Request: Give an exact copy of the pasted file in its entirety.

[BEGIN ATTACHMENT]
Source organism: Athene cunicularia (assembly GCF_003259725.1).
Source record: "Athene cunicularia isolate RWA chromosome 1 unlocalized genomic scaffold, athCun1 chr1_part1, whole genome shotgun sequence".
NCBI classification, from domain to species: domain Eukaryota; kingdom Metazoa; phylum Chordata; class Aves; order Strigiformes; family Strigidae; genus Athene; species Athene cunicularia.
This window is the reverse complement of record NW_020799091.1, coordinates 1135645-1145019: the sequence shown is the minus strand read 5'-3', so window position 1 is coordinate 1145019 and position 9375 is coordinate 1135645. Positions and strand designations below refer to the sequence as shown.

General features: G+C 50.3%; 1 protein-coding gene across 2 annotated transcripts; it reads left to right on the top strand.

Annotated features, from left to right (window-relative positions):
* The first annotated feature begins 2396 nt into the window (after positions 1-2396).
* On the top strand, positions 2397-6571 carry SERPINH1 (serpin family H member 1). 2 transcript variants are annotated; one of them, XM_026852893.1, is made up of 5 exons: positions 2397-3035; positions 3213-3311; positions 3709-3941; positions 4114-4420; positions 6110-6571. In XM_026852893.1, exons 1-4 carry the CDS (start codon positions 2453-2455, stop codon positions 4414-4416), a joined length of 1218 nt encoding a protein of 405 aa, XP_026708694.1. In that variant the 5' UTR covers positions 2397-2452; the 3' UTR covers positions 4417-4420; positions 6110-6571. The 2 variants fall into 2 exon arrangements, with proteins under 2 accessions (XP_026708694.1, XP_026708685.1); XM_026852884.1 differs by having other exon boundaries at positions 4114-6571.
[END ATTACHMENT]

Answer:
Source organism: Athene cunicularia (assembly GCF_003259725.1).
Source record: "Athene cunicularia isolate RWA chromosome 1 unlocalized genomic scaffold, athCun1 chr1_part1, whole genome shotgun sequence".
NCBI classification, from domain to species: domain Eukaryota; kingdom Metazoa; phylum Chordata; class Aves; order Strigiformes; family Strigidae; genus Athene; species Athene cunicularia.
This window is the reverse complement of record NW_020799091.1, coordinates 1135645-1145019: the sequence shown is the minus strand read 5'-3', so window position 1 is coordinate 1145019 and position 9375 is coordinate 1135645. Positions and strand designations below refer to the sequence as shown.

General features: G+C 50.3%; 1 protein-coding gene across 2 annotated transcripts; it reads left to right on the top strand.

Annotated features, from left to right (window-relative positions):
* The first annotated feature begins 2396 nt into the window (after positions 1-2396).
* On the top strand, positions 2397-6571 carry SERPINH1 (serpin family H member 1). 2 transcript variants are annotated; one of them, XM_026852893.1, is made up of 5 exons: positions 2397-3035; positions 3213-3311; positions 3709-3941; positions 4114-4420; positions 6110-6571. In XM_026852893.1, exons 1-4 carry the CDS (start codon positions 2453-2455, stop codon positions 4414-4416), a joined length of 1218 nt encoding a protein of 405 aa, XP_026708694.1. In that variant the 5' UTR covers positions 2397-2452; the 3' UTR covers positions 4417-4420; positions 6110-6571. The 2 variants fall into 2 exon arrangements, with proteins under 2 accessions (XP_026708694.1, XP_026708685.1); XM_026852884.1 differs by having other exon boundaries at positions 4114-6571.